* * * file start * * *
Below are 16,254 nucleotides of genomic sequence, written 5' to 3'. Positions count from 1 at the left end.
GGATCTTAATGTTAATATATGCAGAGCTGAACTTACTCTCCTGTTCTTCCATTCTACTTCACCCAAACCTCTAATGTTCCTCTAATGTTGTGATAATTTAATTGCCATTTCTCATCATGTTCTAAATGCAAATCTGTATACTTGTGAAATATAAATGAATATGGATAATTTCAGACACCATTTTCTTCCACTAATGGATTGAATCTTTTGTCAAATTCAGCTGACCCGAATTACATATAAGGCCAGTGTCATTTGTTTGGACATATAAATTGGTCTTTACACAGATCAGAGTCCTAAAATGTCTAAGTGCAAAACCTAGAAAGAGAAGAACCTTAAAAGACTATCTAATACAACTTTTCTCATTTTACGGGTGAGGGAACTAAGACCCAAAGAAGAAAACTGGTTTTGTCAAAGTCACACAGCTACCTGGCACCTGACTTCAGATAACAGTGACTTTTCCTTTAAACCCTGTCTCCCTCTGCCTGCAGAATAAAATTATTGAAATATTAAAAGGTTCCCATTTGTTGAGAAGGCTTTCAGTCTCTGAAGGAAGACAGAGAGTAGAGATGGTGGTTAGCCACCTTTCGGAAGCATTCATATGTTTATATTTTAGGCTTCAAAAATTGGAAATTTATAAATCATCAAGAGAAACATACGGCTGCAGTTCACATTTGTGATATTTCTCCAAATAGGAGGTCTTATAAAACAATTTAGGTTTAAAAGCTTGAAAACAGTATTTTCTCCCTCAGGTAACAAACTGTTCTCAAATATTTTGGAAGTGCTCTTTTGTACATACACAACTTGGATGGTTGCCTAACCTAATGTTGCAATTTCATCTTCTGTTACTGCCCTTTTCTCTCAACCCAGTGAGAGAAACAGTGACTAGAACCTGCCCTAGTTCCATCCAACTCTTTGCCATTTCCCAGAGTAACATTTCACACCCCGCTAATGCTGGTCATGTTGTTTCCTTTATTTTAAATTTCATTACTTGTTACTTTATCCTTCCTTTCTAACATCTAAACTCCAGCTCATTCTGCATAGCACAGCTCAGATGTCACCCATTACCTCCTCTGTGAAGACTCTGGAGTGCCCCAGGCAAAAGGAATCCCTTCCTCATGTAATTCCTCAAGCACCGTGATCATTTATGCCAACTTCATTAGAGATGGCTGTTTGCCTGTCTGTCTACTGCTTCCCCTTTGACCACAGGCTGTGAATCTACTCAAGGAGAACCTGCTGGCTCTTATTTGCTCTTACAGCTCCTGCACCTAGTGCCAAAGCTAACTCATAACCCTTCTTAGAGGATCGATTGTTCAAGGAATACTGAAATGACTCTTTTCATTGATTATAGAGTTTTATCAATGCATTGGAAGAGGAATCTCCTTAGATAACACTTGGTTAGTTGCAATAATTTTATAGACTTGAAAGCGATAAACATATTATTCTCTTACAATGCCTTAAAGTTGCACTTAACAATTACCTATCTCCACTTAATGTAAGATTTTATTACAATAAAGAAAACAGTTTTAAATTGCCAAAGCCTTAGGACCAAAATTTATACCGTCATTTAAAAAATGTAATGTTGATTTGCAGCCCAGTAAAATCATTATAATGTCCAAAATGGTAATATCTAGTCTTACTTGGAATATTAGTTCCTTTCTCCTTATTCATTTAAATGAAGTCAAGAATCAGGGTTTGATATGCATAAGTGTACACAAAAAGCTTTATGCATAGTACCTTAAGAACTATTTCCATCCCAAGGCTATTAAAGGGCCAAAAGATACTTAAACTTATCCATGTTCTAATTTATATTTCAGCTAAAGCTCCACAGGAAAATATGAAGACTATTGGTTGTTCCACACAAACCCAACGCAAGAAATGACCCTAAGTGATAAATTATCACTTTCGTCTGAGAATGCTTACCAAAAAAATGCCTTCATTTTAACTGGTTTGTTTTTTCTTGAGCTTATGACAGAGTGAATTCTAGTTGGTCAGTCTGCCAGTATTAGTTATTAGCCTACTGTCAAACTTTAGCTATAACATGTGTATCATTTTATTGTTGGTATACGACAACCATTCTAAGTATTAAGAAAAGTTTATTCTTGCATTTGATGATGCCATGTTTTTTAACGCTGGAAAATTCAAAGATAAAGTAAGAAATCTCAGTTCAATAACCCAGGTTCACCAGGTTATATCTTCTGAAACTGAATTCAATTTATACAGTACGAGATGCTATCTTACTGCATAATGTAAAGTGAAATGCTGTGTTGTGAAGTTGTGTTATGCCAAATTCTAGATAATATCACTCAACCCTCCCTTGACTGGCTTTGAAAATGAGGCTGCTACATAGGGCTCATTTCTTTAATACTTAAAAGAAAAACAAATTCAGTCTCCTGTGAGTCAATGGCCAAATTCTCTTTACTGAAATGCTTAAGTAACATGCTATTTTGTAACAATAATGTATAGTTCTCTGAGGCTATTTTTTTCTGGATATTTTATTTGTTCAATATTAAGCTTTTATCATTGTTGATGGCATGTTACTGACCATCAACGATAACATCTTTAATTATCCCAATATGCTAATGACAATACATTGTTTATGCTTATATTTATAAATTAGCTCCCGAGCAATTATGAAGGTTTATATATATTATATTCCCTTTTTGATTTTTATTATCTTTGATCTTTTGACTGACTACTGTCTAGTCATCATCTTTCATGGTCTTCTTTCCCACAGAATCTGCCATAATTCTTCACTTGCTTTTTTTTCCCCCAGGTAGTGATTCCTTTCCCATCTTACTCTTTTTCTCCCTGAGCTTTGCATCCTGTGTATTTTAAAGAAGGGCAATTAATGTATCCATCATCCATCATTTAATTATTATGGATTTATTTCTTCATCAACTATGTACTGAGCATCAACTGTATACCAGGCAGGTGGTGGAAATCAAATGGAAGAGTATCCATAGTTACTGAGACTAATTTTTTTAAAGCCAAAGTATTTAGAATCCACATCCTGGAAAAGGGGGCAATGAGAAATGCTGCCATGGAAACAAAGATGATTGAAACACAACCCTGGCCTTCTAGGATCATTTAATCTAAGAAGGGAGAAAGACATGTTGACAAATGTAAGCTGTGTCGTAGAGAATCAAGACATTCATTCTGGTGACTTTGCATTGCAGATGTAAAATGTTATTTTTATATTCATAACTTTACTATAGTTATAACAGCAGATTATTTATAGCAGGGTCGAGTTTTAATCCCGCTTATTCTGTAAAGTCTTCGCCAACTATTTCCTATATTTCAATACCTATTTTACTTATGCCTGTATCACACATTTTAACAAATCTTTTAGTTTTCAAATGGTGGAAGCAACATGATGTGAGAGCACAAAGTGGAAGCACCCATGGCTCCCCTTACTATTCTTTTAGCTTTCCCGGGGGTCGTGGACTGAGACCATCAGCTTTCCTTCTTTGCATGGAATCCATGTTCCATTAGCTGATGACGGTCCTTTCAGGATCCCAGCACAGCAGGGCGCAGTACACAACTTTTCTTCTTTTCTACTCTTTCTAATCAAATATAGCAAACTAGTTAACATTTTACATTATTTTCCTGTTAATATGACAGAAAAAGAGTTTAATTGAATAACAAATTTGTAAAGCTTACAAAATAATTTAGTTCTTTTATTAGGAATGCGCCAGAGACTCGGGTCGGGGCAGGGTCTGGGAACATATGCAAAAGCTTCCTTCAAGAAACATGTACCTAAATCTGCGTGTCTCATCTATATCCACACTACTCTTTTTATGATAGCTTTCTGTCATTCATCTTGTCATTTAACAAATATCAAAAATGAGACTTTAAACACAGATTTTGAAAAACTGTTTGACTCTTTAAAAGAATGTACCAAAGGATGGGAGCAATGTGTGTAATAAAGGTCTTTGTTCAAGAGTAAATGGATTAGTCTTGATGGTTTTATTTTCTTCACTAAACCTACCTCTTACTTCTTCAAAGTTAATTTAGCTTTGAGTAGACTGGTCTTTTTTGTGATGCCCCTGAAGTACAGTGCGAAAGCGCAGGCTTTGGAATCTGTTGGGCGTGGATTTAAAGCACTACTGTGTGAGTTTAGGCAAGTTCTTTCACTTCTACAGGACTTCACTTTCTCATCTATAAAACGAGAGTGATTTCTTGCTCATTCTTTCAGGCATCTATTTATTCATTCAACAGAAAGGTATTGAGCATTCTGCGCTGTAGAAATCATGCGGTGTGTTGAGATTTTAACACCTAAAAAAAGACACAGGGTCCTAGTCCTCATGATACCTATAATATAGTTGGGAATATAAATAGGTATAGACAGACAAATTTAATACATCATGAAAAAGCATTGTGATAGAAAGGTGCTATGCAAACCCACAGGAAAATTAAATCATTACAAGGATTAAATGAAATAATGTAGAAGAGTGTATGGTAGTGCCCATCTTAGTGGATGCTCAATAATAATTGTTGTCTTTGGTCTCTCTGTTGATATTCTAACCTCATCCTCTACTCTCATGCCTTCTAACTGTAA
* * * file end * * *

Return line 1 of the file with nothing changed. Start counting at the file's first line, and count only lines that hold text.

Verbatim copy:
Below are 16,254 nucleotides of genomic sequence, written 5' to 3'. Positions count from 1 at the left end.